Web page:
Irish Examiner: International Men’s Health Week
The Irish Examiner looked into the lack of awareness surrounding skin cancer symptoms and warning signs for International Men’s Health Week with expert advice from Dr Ross Perry.
Studies have shown that men are reluctant to seek help or talk about health issues – the stereotype of men being reluctant to face health issues is based on fact.
Running from 10th-16th June 2019, International Men’s Health Week is designed to encourage men to talk about physical and mental health conditions and to seek help for anything that concerns them.
The Irish Examiner explored the issue of skin cancer, which actually affects more men than women in Ireland, where in 2017, non-melanoma skin cancer rate was 46% higher in men compared to women and mortality rates were 2.5 times higher for non-melanoma skin cancers.
Kevin O’Hagan, Cancer Prevention Manager, Irish Cancer Society, explained:
“This could be related to the fact that men are more likely to work outdoors than women and may not take the same precautions to protect their skin as well as a poor awareness among men of skin cancer signs. Men may also ignore changes to the skin which are not painful, and other masculine traits such as physical toughness and self-reliance may also contribute to later diagnosis.”
Dr Ross Perry, Founder and Medical Director of Cosmedics Skin Clinics, is an expert on skin cancer. He was invited to share his expertise on the matter and started by sharing an explanation of the skin’s functions:
“It covers your entire body and protects you against harmful factors from the environment such as the sun, hot temperatures and germs. The skin controls body temperature, removes waste products from the body through sweat and provides the sense of touch.
“It also helps make vitamin D cells in the skin sometimes change and no longer grow or behave normally. These changes may lead to non-cancerous (benign) growths such as dermatofibromas, moles, skin tags and warts.
“Generally, non-melanoma skin cancer starts in round cells called basal cells found in the top layer of the skin, making up about 75%–80% of all skin cancers. It can also start in squamous cells of the skin, which are flat cells found in the outer part of the epidermis. Both tend to grow slowly and are often found early.”
He continues to explain how sun exposure can contribute to formation of skin cancer lesions:
“Most cases of non-melanoma skin cancer are caused by contact with UV rays from the sun over a long time. People who work outside, have a higher risk of developing non-melanoma skin cancer because they are outdoors for long periods.”
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The sun is the main cause of non-melanoma skin cancer, but it can take years to appear. That’s why it is important to firstly prevent sun damage by using good sun protection measures (SPF, covering up and avoiding the peak periods of sun) and secondly to check the skin regularly for any worrying signs.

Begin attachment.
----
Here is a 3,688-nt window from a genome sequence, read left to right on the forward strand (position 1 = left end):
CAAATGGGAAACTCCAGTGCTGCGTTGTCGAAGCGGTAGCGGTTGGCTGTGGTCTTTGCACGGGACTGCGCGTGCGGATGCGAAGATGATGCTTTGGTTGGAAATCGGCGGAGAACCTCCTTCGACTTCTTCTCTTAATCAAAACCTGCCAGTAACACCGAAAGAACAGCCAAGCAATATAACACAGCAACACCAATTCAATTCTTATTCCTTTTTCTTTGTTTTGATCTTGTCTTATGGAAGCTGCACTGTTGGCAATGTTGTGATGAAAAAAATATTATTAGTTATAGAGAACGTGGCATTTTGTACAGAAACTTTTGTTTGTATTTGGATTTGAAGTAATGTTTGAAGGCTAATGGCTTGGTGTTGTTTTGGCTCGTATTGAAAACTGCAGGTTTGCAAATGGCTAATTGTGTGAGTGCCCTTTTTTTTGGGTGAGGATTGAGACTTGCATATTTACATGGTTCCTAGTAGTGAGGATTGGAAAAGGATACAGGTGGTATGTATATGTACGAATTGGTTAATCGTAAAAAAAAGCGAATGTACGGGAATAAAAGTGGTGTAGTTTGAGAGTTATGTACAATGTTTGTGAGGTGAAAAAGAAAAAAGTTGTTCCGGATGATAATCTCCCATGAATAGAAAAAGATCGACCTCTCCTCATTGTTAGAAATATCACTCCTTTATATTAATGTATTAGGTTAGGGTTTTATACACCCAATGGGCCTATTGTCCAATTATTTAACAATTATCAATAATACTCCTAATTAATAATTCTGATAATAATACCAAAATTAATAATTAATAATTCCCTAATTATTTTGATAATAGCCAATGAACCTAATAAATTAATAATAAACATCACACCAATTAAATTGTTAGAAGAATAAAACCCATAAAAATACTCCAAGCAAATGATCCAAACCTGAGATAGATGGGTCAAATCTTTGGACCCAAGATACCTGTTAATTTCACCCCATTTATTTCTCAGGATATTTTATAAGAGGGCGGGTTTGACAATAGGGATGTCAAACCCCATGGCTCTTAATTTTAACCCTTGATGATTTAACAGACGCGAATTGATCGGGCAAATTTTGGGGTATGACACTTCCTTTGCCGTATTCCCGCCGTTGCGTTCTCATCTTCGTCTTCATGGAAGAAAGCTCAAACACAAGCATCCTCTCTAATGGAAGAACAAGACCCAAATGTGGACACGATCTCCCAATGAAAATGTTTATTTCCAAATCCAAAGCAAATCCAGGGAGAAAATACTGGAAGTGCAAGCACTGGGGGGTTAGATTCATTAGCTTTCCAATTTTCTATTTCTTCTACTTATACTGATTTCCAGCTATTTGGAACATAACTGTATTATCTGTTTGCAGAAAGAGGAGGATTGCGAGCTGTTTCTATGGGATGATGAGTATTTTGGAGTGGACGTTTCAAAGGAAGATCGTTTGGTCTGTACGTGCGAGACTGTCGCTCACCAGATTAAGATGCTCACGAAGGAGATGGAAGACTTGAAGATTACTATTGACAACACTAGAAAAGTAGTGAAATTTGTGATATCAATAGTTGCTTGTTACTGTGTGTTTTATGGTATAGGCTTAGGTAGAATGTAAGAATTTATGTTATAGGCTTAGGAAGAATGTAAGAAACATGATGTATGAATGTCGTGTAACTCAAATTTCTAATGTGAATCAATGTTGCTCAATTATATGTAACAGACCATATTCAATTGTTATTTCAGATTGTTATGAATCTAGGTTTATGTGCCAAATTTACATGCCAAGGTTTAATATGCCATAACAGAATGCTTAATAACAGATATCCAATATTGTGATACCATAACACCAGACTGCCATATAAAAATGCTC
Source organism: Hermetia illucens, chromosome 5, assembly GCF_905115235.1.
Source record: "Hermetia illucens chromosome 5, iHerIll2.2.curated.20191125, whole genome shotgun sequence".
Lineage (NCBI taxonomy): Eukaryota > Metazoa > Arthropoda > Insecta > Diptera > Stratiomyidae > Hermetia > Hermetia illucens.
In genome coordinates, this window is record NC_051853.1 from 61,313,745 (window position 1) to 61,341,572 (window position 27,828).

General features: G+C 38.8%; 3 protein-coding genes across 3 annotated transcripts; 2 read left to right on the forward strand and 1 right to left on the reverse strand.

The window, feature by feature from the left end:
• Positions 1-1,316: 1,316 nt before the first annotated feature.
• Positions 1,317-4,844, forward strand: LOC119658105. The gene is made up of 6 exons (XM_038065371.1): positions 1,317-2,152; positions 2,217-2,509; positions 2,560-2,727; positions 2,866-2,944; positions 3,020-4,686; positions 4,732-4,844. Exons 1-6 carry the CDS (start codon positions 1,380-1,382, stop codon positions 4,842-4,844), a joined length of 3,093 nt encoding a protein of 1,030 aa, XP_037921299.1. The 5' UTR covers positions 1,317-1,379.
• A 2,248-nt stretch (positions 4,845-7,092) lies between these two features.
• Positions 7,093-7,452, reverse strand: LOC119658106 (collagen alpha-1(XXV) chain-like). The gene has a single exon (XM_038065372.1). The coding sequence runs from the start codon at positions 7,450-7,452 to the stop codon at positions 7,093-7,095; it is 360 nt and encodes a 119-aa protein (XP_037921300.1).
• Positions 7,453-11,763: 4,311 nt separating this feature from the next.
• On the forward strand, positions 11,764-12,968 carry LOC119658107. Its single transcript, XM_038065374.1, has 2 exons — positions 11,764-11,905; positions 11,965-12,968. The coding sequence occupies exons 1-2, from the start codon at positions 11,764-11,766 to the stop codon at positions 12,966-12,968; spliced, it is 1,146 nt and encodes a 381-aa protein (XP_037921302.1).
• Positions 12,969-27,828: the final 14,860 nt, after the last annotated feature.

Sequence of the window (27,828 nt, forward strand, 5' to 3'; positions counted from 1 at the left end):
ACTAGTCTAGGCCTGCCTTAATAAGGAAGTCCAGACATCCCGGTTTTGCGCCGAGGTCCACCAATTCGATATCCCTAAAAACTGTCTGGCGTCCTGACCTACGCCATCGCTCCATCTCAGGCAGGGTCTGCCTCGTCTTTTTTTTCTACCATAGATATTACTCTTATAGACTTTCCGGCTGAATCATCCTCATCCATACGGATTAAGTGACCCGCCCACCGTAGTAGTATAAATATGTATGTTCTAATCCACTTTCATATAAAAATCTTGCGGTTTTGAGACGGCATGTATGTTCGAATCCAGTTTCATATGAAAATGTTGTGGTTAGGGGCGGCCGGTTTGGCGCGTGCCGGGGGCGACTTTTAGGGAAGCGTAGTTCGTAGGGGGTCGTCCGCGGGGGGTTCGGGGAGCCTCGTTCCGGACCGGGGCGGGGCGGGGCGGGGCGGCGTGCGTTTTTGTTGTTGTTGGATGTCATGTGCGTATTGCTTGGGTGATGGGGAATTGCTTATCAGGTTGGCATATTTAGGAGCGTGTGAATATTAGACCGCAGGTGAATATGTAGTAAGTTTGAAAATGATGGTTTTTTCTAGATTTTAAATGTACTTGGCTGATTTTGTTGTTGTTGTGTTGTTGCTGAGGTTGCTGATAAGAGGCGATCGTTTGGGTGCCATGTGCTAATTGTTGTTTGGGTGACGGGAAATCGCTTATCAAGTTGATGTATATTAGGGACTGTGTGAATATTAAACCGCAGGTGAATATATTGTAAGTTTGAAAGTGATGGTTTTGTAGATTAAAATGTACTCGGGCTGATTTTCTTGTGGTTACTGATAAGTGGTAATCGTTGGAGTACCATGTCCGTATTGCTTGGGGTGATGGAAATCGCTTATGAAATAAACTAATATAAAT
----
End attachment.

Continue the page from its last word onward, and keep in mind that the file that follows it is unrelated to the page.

Identifying a Non-Melanoma Skin Cancer
Non-melanoma skin cancer can appear in a number of ways:
- Lump in/on the skin
- Discoloured patch of skin
- Growth that won’t heal
- Could be red and firm or flat and scaly
- New moles
- Current moles or blemishes that change appearance or behaviour
Men with fair/light/pale complexion prone to freckles or burning are at higher risk. Also those with a lot of moles, a history of sun exposure or tanning beds and those who’ve had sunburn in the past are known to be at higher risk.
However, skin cancer can also affect people who meet none of the above. That’s why it’s so important to take precautions against sunburn and check the skin regularly for any worrying signs.
Most moles are harmless and will look the same for many years, but any that cause concern should be checked out for peace of mind or early treatment.
Dr Ross Perry
Dr Ross Perry regularly provides expert comment and advises the media on a range of skincare and health-related issues.
He has particular expertise in skin surgery mole removal and melanoma; having removed thousands of moles in his career, both within the NHS and privately through Cosmedics Skin Clinics. He provides expert advice on skin cancer, sun damage and sun protection for a variety of UK media and publications.
He is also highly experienced in non-surgical cosmetic and medical treatments such as BOTOX® and dermal fillers, where he has a reputation for excellent results that look entirely natural.
Cosmedics Skin Clinics
Cosmedics Skin Clinics was established in 2003 and has built up an excellent reputation for cosmetic and medical treatments, carried out by GMC Registered Doctors. The company offer a full range of cosmetic treatments, including popular lip enhancement and wrinkle relaxing injections, dermal fillers; plus medical treatments including mole removal, thread vein treatment and excessive sweating injections.
Cosmedics Skin Clinics has a team of skin treatment doctors and surgeons in their 5 skin clinics across London and Bristol led by Dr Ross Perry.
Call 020 7386 0464 or email email@example.com to book an appointment.
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